Grandpa passed away last year, to hear me say that. "It's a shame," the writer whispered. "However, I must be very happy that Grandpa is in the kingdom of heaven." I said hurriedly. At this time, Mr. Miyazawa said "Good granddaughter." in a pretended Osaka accent, and then covered his eyes with his right elbow and made an exaggerated cry. The writer looked at Mr. Miyazawa with a "Are you an idiot?" expression.
"Now, what makes you the happiest?" she continued. "...A Photo Manipulation Services happy thing? Hmmmm..." "When you go out with your boyfriend?" "I don't have a boyfriend," to hear me say that. "What a pity—he's only twenty-four," the writer said in a dramatic voice. Mr. Miyazawa made an impatient expression and covered his ears. Because you are still young. So it should be about falling in love. The writer said so as if regretfully. The attitude of adults determines the beliefs of children The attitudes and ways we treat a child every day determine what thoughts and beliefs he has about himself; these beliefs will extend to related behaviors; various behaviors will produce different results, and finally define the person.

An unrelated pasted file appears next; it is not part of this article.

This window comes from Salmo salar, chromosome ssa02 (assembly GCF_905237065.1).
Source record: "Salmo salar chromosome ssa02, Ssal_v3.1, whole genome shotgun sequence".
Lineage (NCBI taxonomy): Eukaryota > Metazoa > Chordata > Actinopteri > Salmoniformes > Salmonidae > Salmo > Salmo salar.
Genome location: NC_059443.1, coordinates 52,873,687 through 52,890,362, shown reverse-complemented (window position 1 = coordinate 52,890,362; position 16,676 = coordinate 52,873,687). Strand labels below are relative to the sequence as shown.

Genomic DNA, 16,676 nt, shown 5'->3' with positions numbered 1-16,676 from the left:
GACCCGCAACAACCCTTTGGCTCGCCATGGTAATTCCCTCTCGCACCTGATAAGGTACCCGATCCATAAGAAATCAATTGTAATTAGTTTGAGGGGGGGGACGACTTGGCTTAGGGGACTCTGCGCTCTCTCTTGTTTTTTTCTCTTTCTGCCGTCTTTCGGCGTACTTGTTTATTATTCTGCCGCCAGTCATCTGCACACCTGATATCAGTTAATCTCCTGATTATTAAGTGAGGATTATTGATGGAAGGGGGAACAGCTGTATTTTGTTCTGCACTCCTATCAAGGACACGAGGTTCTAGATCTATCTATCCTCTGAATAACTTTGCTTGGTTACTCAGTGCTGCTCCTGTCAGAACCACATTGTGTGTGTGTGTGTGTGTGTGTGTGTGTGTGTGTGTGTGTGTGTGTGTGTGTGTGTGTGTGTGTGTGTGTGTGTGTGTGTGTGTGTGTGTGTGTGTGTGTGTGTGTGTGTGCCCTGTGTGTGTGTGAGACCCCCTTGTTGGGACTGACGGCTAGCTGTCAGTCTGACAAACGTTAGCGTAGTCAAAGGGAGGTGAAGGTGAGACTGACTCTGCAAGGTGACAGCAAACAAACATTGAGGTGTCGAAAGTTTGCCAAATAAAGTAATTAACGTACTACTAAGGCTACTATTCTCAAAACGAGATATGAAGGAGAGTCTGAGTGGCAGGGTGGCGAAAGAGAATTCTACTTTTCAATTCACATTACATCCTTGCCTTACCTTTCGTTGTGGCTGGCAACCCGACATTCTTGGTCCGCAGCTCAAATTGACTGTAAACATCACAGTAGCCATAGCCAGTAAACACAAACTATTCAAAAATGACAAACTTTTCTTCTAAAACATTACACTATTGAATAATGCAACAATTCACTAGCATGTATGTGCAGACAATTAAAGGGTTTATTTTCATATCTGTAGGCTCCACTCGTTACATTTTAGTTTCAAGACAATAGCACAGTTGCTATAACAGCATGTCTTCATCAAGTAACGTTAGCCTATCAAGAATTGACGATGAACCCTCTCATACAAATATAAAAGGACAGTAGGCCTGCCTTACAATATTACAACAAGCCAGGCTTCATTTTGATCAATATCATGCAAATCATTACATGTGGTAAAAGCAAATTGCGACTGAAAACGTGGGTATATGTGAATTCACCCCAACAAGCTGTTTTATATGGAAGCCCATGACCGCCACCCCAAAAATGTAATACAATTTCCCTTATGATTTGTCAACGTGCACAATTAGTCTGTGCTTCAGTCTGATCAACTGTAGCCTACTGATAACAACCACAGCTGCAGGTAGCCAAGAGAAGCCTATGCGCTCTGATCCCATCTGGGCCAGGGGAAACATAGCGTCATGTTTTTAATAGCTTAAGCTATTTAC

For example, when a child does something wrong, adults are used to accusing and scolding, which may lead to beliefs such as "I'm useless", "I'm terrible", "I'm not worthy of being loved"; these beliefs may also It will lead to deviant behaviors such as crying, lying, and rebelliousness in children; and the results of deviant behavior may be blamed by adults again, saying that he is a "bad boy", "rude", "uneducated"; It will increase the children's beliefs that "I'm useless", "I'm bad", "I'm just unloved", and the vicious circle continues. In fact, the various "response attitudes" we are now dealing with when dealing with children's wrongdoing, whether they are accusing, flattering, indifference, or reasoning, may all be the result of the parenting style of the adults in the original family.